It s well known that hypertension (HTN), or high blood pressure, is a leading risk factor for heart attack, heart failure, and stroke. At present, a systolic blood pressure (SBP measured when the heart is actively contracting) greater than 140 mm Hg (mercury), combined with a diastolic pressure (DBP measured when the heart is relaxed between beats) greater than 90 mm Hg, is considered to be the lower limit of HTN. Many different drugs are available to help lower blood pressure, and lifestyle changes can also be important in controlling HTN. One important question is how low the target blood pressure should be or how low should it go?
A new report just published in JAMA Internal Medicine provides some information on this question.
Dr. Carlos J. Rodriguez from the Wake Forest School of Medicine in North Carolina and colleagues from several institutions, reported results from the ARIC study (Atherosclerosis Risk in Communities Study). This was a prospective epidemiological study of community-dwelling people. Participants in the study were individuals categorized into 3 groups, depending on their SBP: a control group with SBP less than 120 mm mercury; a second group with a typical BP of 120-139 mmHg, and a group with elevated BP of over 140 mm Hg. A total of nearly 4500 individuals were studied.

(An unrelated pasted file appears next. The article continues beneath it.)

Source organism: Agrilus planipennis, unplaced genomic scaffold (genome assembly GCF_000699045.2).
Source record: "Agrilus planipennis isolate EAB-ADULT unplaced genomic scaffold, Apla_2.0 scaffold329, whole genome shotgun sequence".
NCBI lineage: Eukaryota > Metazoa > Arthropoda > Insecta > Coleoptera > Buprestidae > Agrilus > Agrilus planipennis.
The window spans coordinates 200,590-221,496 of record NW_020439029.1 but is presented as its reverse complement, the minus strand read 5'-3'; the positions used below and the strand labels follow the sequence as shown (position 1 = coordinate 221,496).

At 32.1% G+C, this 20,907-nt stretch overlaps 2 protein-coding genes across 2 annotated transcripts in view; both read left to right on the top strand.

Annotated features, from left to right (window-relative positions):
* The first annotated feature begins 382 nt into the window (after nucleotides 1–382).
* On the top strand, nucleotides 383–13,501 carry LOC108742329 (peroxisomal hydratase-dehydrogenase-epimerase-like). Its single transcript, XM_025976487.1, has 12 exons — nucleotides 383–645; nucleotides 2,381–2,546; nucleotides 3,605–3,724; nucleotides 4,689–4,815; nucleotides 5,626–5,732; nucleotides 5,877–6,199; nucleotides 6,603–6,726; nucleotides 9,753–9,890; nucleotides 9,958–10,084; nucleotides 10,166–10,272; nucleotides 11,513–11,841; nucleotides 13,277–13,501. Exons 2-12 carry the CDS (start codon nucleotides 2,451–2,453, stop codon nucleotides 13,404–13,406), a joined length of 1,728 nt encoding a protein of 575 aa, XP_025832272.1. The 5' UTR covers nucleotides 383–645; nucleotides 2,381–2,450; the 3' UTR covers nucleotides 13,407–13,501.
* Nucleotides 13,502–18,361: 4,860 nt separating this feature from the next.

After a median follow up period of about 22 years, the investigators found that, compared to those with the lowest SBP, people with elevated SBP had a significantly greater risk of new cardiovascular (CV) problems. However, participants in the two groups with non-elevated SBP did not differ from each other with respect to their risk of CV. Thus, there didn t seem to be any benefit to lowering SPB beyond that of the group with typical SBP of 120-139 mm Hg.
In their discussion, the authors noted our results do not support the notion that SBP control to lower than 120 mm Hg is better. Elevated BP is undoubtedly a risk factor for cardiovascular events, but standard BP control appears to be just as good as lower BP control in preventing HF [heart failure], ischemic stroke, and MI/CHD [heart attack/coronary heart disease]. These results are potentially important, since treatment to a lower BP may have adverse consequences such as orthostatic hypotension, medication adverse effects, and increased health care costs.
Interestingly, this study was published as the FDA is preparing to release guidelines asking the food industry to lower sodium levels in their products. The justification for this is that the government claims that Americans consume too much salt which is associated with increased risk of high blood pressure, strokes and other problems.
ACSH s Dr. Gilbert Ross perspective: This study adds to the argument we have been making all along see e.g. here and here in terms of salt guidelines, especially since these data show that excessive lowering of BP in older folks adds nothing to their long-term health, and may be detrimental. The same thing can be said of excessive reduction in dietary salt intake.